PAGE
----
A new school year and another battle between bloodsucking parasites and the children they love to live in, writes Cameron Webb of the University of Sydney.
A new school year and another battle between bloodsucking parasites and the children on whom they love to live.
But the real victims are tired parents and guardians who are trying to protect their children from lice.
Here are some tips for postponing the inevitably difficult task of treating lice as long as possible.
Remind me what lice is?
Head Louse (Pediculus capitis) insects are found almost exclusively in the hair on human heads. These parasites are not found anywhere else on the planet.
They are ideally designed to rake hair up and down, feeding on blood from an infected scalp. They usually feed about three times a day, spending up to 15 minutes in each case.
While their bites can cause mild irritation, lice do not spread the insects that cause us to be sick.
Lice do not live long – no more than a month. Adults lay eggs (commonly known as nits), which usually hatch in about a week or so. This life cycle is simple, but crucial for identifying and eradicating infections.
The eggs are fixedly glued to the hair rods. These eggs, even when the lice hatched, will remain and grow with strands of hair.
This means that the detection of nits at a distance of more than one centimeter from the scalp may not require treatment at all.
Instead, look for living lice. This is the most reliable way to confirm infection. Use a special lice comb from a local pharmacy to simplify your search.
How do children become infected?
Lice do not jump, do not fly or swim. They move from head to head through direct contact, since the strands of hair of two people come into contact, creating a bridge for adventurous lice to a new world.
But lice can be fussy because one study showed that hairs must be specially aligned to allow parasites to jump from one thread to another.
That is why the transfer of lice from one person to another is not as easy as urban myths suggest.
Sharing hats, towels or pillows will not increase the chances of lice being picked up. Nor are they going to crawl around the classroom.
Direct contact is the best way to get infected, so watch out for children overflowing with smartphones and tablets!
Lice do not necessarily have a particular propensity for clean or dirty hair. Short hair is not protected from infection, but long hair means that the chances of picking up lice are greater.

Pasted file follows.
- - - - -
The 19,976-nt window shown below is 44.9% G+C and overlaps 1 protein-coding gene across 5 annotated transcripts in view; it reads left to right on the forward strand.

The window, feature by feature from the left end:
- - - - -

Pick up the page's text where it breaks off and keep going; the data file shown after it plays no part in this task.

Providing neat hair styling will significantly reduce the risk of lice.
Are lice really a problem in australia?
Lice are a worldwide problem. But in most cases they are more of a nuisance than a health risk.
Studies show that about a third of Australian primary school children can currently have lice. With more than 2.1 million primary school students in Australia, it’s about 700,000 potentially infected children.
It is more difficult to control lice than in the past. International studies show that lice become resistant to commonly used insect repellents. This may also be a problem in Australia, but more research is needed to better understand the situation here.
Alternatives to traditional insecticides, such as plant extracts, may be more useful in the future.
Read more: This is how you beat "indestructible" lice.
Most health authorities in Australia recommend avoiding insecticides and instead offer to wet their hair (or use conditioner) and then comb the lice.
To eradicate infection with head lice, two procedures are needed, each with an interval of about a week. This ensures that adult lice will be killed, then any remaining eggs can hatch, but these newly hatched lice will be killed by the second treatment before they can lay more eggs.
I'm already itching!
Perhaps the biggest health problem with lice is the stress and anxiety of parents and guardians of infected children.
Even before a single louse is detected, a warning about a “flash of lice” in the school note may be enough to cause a violent scratching of the head! There is even a term for this: psychosomatic itching.
Unfortunately, there are no quick fixes to get rid of lice. And regardless of what the social network claims, using mayonnaise, a hair straightener or household cleaners), this is a bad idea.
The most important thing to remember is that lice will not cause health problems and are not signs of poor household hygiene or quality care.
Read more: How to ensure the safety of school lunches in the heat
Cameron Webb, Clinical Lecturer and Chief Researcher of the Hospital, University of Sydney
This article is reprinted from The Conversation under a Creative Commons license. Read the original article.